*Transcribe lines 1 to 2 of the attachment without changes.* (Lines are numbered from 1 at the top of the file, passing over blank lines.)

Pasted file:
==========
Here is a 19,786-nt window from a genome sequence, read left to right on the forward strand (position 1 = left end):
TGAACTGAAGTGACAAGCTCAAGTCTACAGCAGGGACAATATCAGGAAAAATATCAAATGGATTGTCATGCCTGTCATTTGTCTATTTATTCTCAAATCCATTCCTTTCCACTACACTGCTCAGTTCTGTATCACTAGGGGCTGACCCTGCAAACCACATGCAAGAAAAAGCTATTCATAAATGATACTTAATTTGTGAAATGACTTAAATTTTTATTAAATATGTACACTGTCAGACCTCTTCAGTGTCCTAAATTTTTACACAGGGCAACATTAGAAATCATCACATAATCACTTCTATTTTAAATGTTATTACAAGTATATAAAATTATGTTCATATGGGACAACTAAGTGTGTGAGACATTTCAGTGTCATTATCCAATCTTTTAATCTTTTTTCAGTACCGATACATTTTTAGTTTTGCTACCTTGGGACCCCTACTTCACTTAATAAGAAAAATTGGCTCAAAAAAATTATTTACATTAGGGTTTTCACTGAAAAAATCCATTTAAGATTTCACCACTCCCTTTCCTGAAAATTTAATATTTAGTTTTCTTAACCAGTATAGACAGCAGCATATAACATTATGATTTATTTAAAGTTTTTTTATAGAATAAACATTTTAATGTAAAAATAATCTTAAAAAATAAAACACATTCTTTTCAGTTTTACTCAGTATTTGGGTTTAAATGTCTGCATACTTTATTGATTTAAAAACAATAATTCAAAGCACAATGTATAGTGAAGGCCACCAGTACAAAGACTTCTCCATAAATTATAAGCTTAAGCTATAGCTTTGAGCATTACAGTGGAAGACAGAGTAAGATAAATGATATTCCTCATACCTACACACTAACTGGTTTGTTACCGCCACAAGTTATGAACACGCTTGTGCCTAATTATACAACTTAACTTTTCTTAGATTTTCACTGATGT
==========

Here is a 19,786-nt window from a genome sequence, read left to right on the forward strand (position 1 = left end):
TGAACTGAAGTGACAAGCTCAAGTCTACAGCAGGGACAATATCAGGAAAAATATCAAATGGATTGTCATGCCTGTCATTTGTCTATTTATTCTCAAATCCATTCCTTTCCACTACACTGCTCAGTTCTGTATCACTAGGGGCTGACCCTGCAAACCACATGCAAGAAAAAGCTATTCATAAATGATACTTAATTTGTGAAATGACTTAAATTTTTATTAAATATGTACACTGTCAGACCTCTTCAGTGTCCTAAATTTTTACACAGGGCAACATTAGAAATCATCACATAATCACTTCTATTTTAAATGTTATTACAAGTATATAAAATTATGTTCATATGGGACAACTAAGTGTGTGAGACATTTCAGTGTCATTATCCAATCTTTTAATCTTTTTTCAGTACCGATACATTTTTAGTTTTGCTACCTTGGGACCCCTACTTCACTTAATAAGAAAAATTGGCTCAAAAAAATTATTTACATTAGGGTTTTCACTGAAAAAATCCATTTAAGATTTCACCACTCCCTTTCCTGAAAATTTAATATTTAGTTTTCTTAACCAGTATAGACAGCAGCATATAACATTATGATTTATTTAAAGTTTTTTTATAGAATAAACATTTTAATGTAAAAATAATCTTAAAAAATAAAACACATTCTTTTCAGTTTTACTCAGTATTTGGGTTTAAATGTCTGCATACTTTATTGATTTAAAAACAATAATTCAAAGCACAATGTATAGTGAAGGCCACCAGTACAAAGACTTCTCCATAAATTATAAGCTTAAGCTATAGCTTTGAGCATTACAGTGGAAGACAGAGTAAGATAAATGATATTCCTCATACCTACACACTAACTGGTTTGTTACCGCCACAAGTTATGAACACGCTTGTGCCTAATTATACAACTTAACTTTTCTTAGATTTTCACTGATGT